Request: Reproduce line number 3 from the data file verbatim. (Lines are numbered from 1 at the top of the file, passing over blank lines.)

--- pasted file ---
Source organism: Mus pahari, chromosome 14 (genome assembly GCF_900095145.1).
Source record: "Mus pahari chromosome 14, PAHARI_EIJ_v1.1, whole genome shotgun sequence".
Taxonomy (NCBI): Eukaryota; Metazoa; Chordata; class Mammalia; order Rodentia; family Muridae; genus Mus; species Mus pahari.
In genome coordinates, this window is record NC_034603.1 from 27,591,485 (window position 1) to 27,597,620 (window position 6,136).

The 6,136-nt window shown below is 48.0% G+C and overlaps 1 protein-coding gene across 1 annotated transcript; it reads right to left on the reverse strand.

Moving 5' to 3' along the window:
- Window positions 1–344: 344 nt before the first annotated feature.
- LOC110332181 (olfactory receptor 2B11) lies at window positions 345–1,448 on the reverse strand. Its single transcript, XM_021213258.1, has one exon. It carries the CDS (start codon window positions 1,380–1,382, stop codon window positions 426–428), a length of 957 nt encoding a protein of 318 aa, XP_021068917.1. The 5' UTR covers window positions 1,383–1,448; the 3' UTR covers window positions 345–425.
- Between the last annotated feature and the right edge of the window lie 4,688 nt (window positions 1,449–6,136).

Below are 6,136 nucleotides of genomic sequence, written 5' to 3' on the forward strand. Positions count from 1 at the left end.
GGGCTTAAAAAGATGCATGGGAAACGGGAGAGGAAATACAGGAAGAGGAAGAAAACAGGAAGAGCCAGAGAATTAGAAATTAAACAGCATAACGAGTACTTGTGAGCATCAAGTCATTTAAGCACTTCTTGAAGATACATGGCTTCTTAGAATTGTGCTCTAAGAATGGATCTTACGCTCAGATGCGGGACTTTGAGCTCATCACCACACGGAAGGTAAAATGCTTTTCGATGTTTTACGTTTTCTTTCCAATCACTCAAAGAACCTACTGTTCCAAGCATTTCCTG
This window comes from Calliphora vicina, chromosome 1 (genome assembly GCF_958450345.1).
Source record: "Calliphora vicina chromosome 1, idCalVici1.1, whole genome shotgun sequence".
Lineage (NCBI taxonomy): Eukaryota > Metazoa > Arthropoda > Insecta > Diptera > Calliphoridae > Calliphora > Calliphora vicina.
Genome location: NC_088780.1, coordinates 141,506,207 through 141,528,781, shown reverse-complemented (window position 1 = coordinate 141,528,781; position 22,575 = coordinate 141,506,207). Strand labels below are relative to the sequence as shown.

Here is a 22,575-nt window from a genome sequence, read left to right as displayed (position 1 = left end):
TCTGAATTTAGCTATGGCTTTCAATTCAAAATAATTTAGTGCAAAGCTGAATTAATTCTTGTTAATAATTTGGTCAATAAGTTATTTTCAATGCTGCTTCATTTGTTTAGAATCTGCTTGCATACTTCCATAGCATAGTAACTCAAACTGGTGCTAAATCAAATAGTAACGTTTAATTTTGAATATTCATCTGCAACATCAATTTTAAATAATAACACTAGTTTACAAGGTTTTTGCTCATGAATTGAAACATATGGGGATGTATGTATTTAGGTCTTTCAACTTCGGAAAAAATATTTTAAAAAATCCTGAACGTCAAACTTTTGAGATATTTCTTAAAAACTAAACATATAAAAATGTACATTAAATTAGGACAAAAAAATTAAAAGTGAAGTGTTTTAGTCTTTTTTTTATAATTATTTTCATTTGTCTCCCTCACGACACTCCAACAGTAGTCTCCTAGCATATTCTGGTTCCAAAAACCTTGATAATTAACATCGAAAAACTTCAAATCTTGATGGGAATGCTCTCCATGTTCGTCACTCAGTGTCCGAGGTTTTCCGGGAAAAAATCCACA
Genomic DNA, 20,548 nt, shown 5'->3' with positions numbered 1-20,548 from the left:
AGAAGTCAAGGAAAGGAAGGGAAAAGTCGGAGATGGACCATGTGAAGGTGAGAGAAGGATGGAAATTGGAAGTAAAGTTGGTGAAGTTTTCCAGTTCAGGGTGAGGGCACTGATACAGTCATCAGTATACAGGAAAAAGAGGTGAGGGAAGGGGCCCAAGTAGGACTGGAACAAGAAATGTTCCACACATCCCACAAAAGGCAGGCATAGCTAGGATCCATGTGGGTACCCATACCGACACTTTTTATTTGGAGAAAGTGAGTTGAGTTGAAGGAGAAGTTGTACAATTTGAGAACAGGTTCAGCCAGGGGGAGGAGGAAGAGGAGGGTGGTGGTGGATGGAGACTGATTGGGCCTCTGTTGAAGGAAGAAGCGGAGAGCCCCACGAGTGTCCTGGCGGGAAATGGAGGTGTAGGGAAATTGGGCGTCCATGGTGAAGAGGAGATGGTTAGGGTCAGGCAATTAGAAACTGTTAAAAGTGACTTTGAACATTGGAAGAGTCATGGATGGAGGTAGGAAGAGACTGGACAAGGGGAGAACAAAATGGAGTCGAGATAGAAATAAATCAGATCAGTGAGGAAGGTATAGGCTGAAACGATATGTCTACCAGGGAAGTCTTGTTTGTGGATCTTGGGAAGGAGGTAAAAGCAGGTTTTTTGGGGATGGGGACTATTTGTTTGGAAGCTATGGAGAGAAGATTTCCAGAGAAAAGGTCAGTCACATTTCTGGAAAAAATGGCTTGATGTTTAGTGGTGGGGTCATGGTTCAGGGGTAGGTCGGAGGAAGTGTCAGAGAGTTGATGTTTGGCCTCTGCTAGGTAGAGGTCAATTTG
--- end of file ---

Taxonomy (NCBI): Eukaryota; Metazoa; Chordata; class Mammalia; order Rodentia; family Muridae; genus Mus; species Mus pahari.